The Phoenix Flyer
Florida Republican Party chief files new abortion-restriction legislation
Another extreme anti-abortion bill has been filed for the 2019 Florida legislative session, this one by the head of the state Republican Party.
Sarasota Republican State Sen. Joe Gruters filed legislation that would make it a crime for a woman to get an abortion at 20 weeks of pregnancy. Current Florida law allows a woman to get an abortion up to 24 weeks from her last menstrual period, according to the nonprofit Guttmacher Institute. The vast amount of abortions take place far earlier, in the first trimester, according to an analysis by Florida legislative staff.
Gruters’ “Florida Pain-Capable Unborn Child Protection Act” is similar to legislation pushed by anti-abortion groups in other states. The laws prohibit abortion of a fetus “capable of feeling pain unless it is necessary to prevent a serious health risk” to the mother.
Gruters’ legislation (Senate Bill 558) sets that threshold at 20 weeks. Under the proposed legislation, an abortion can only be performed at 20 weeks or later if the mother is “at risk of death or a substantial and irreversible physical impairment of one or more of her major bodily functions, not including psychological or emotional conditions.”
A wide-ranging 2005 study that found a fetus was unlikely to feel pain until the third trimester of a pregnancy, or about 27 weeks. The American Congress of Obstetricians and Gynecologists said in 2013 that no subsequent research had contradicted that study, according to reporting by the New York Times.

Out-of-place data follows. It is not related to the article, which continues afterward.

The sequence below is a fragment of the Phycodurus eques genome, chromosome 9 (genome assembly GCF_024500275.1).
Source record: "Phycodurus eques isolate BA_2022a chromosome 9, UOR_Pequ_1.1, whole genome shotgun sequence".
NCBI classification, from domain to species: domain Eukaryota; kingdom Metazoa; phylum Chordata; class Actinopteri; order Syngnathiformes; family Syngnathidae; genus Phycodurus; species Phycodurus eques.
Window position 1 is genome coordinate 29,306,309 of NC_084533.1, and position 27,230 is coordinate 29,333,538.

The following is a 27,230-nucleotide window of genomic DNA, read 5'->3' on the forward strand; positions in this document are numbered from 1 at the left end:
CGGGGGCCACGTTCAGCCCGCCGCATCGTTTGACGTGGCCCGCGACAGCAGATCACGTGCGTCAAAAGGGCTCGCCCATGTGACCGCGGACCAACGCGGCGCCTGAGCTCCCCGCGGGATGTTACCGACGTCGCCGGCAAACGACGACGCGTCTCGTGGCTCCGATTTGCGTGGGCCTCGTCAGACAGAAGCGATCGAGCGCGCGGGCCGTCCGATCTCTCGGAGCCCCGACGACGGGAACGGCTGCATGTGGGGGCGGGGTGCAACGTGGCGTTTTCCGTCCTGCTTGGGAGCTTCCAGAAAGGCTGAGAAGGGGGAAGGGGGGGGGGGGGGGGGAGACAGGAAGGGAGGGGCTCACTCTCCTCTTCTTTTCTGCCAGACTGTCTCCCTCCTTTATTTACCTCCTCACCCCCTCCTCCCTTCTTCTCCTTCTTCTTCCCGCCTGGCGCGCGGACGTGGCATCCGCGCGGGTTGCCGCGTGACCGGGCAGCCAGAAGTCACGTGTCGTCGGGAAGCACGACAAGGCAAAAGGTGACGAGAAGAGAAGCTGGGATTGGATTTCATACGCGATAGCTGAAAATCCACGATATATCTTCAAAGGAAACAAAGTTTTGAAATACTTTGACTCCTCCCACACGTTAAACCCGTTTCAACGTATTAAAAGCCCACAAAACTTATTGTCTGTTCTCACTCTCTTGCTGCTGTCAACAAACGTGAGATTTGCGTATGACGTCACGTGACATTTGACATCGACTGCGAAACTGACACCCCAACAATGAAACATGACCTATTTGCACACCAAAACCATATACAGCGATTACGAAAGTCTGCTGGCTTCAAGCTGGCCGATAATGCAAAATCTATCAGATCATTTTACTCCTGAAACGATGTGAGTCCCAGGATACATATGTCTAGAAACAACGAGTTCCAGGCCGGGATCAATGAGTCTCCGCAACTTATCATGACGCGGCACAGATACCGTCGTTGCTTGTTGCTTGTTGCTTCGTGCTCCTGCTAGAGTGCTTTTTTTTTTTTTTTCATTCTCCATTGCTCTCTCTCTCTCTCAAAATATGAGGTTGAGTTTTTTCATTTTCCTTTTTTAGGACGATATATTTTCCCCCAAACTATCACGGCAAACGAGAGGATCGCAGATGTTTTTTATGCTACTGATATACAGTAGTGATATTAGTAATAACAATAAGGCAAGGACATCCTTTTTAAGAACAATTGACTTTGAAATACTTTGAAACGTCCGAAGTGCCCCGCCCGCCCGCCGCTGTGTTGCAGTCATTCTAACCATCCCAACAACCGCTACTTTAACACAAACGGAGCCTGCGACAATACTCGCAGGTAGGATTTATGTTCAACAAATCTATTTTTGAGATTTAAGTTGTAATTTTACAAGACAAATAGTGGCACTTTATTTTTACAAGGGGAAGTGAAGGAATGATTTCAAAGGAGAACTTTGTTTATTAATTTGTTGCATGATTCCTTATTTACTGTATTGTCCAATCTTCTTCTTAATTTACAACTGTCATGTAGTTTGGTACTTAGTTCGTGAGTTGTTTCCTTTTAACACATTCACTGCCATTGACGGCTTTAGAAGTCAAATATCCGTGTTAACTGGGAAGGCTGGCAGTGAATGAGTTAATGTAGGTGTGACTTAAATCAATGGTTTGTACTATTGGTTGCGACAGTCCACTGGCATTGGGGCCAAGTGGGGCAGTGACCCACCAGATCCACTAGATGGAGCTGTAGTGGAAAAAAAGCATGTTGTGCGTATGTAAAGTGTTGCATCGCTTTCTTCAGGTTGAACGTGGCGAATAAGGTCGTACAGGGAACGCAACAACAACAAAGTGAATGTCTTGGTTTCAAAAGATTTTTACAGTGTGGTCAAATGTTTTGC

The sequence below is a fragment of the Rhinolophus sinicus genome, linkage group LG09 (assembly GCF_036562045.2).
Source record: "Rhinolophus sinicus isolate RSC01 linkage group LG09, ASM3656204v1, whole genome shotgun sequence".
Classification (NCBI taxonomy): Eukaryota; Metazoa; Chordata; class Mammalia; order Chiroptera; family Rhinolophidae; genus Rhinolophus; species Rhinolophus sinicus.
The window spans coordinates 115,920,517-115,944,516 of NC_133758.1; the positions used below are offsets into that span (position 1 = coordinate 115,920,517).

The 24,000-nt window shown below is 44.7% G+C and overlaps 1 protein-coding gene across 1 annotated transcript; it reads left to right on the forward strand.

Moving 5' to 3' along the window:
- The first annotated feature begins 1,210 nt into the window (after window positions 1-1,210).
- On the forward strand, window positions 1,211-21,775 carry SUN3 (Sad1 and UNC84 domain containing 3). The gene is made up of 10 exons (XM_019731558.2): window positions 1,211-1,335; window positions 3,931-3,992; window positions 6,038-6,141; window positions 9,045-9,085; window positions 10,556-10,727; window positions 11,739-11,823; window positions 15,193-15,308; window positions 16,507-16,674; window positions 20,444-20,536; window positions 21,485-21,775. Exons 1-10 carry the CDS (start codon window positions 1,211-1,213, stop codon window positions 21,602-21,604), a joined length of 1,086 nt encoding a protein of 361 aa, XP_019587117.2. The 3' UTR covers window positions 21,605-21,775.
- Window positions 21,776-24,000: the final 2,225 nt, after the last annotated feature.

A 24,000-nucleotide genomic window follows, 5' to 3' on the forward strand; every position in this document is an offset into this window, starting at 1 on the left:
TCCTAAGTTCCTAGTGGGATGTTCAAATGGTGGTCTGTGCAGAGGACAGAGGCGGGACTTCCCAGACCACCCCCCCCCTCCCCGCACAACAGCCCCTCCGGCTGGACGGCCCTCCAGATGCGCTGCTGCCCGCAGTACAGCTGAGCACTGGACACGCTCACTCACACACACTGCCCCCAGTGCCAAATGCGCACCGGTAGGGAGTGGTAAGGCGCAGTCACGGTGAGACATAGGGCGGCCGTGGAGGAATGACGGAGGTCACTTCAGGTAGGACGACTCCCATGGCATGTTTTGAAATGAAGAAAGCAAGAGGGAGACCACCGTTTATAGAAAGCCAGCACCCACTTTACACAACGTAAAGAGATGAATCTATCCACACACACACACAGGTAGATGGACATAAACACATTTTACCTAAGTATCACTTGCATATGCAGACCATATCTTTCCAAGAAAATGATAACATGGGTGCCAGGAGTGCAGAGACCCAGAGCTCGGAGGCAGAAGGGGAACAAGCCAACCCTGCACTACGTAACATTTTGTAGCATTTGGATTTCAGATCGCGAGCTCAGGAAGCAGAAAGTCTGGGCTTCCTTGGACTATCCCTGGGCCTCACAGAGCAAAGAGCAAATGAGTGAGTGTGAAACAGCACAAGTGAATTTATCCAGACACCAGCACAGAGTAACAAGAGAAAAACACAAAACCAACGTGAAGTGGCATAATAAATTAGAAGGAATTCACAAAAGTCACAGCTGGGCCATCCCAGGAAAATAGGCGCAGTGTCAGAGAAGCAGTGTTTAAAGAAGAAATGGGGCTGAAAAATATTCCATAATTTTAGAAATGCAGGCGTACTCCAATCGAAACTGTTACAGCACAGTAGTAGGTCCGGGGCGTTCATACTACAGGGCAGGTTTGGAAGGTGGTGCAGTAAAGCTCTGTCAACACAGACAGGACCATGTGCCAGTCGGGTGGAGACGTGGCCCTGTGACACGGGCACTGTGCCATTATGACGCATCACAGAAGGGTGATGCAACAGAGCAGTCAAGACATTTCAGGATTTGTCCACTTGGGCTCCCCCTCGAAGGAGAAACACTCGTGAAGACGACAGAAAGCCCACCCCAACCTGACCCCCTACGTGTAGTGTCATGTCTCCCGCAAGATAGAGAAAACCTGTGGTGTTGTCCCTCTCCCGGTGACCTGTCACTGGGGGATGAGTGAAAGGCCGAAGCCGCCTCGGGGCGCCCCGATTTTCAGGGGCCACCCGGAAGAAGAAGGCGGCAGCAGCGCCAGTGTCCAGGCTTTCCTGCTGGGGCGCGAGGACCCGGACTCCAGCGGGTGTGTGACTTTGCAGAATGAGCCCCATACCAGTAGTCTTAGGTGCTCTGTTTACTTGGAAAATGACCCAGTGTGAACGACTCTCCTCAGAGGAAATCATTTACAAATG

Gruters filed a similar bill when he served in the Florida House of Representatives, but it did not pass.
Amy Weintraub, reproductive rights program director for Progress Florida, called Gruters’ bill an “extreme” measure that “would outlaw abortion after a time that there are still medical reasons that a pregnancy needs to be terminated.”
Noting that approximately 70,000 abortions are performed in Florida each year and that there is popular support for abortion rights, Weintraub said “banning abortion procedures is out of touch with Florida values.”
Besides Gruters’ legislation, another restrictive anti-abortion bill has been filed by Rep. Mike Hill, a Pensacola Republican. Hill’s measure would prohibit a woman from getting an abortion if a physician detects a fetal heartbeat. A fetal heartbeat can be detected as early as six weeks – so early that a woman may not know she is pregnant.
Hill’s proposal marks the first time a so-called “heartbeat” anti-abortion bill has been filed in Florida. Similar legislation has been filed in Congress and in at least ten states over the last decade.
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